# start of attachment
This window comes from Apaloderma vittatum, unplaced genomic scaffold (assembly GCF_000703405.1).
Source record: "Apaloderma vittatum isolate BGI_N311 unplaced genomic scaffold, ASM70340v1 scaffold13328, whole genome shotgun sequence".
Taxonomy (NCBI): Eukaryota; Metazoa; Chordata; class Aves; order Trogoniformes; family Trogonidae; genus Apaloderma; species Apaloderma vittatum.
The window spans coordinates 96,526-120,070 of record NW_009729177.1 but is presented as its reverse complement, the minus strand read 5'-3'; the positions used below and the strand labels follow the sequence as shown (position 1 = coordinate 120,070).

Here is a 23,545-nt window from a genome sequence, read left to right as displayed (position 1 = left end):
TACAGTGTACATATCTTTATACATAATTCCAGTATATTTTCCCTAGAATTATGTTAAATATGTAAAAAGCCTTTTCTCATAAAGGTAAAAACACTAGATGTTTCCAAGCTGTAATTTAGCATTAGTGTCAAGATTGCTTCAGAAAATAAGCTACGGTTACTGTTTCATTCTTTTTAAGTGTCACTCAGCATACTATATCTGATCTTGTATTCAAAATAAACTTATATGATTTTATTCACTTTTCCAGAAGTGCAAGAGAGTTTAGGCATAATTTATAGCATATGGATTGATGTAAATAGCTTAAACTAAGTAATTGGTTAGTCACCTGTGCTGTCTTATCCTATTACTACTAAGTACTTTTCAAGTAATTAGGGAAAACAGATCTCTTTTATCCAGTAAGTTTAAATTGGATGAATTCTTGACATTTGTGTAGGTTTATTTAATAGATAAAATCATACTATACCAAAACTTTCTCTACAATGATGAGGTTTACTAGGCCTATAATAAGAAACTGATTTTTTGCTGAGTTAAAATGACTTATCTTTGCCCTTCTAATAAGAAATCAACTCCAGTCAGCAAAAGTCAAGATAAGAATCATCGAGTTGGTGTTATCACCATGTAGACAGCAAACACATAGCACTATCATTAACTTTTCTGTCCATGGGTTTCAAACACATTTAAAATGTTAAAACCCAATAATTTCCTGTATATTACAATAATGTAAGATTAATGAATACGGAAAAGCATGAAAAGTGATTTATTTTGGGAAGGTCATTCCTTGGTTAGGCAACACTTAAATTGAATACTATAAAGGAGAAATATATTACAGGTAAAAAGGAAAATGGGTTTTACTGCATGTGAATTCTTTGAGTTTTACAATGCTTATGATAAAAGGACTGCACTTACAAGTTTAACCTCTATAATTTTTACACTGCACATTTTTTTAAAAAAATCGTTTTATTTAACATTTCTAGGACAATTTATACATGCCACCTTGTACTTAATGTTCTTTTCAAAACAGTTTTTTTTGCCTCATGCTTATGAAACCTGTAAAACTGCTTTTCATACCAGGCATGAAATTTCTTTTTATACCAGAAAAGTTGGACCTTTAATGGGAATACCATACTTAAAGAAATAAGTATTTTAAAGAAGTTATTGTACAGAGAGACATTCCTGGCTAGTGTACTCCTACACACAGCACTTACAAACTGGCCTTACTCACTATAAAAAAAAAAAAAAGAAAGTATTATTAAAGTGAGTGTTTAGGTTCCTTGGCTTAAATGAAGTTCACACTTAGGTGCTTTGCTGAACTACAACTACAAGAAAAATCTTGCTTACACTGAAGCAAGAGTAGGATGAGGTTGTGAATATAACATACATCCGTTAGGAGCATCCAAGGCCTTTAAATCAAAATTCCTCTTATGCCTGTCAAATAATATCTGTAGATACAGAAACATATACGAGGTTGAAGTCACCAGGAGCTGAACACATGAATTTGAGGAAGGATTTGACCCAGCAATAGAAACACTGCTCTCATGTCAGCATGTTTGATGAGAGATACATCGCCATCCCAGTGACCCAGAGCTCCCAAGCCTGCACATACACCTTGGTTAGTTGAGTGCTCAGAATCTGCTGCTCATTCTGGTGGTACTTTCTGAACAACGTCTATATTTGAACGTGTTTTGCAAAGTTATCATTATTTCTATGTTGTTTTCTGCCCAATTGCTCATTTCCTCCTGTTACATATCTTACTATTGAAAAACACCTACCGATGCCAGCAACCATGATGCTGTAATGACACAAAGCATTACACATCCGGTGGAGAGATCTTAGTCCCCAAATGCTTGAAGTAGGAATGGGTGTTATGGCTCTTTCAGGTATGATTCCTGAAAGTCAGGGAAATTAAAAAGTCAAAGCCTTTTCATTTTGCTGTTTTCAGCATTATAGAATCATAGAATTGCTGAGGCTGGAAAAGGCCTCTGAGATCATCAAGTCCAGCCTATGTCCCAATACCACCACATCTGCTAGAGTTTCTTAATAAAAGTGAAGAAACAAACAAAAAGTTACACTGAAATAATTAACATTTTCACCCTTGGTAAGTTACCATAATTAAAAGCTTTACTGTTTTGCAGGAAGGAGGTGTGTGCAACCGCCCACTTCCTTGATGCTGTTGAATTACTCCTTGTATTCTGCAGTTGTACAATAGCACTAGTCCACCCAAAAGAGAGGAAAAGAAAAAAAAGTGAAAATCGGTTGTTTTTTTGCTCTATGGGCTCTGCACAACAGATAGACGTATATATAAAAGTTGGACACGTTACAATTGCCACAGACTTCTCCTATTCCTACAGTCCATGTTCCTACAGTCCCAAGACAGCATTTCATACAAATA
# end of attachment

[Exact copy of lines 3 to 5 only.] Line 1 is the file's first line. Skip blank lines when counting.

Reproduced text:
Taxonomy (NCBI): Eukaryota; Metazoa; Chordata; class Aves; order Trogoniformes; family Trogonidae; genus Apaloderma; species Apaloderma vittatum.
The window spans coordinates 96,526-120,070 of record NW_009729177.1 but is presented as its reverse complement, the minus strand read 5'-3'; the positions used below and the strand labels follow the sequence as shown (position 1 = coordinate 120,070).

Here is a 23,545-nt window from a genome sequence, read left to right as displayed (position 1 = left end):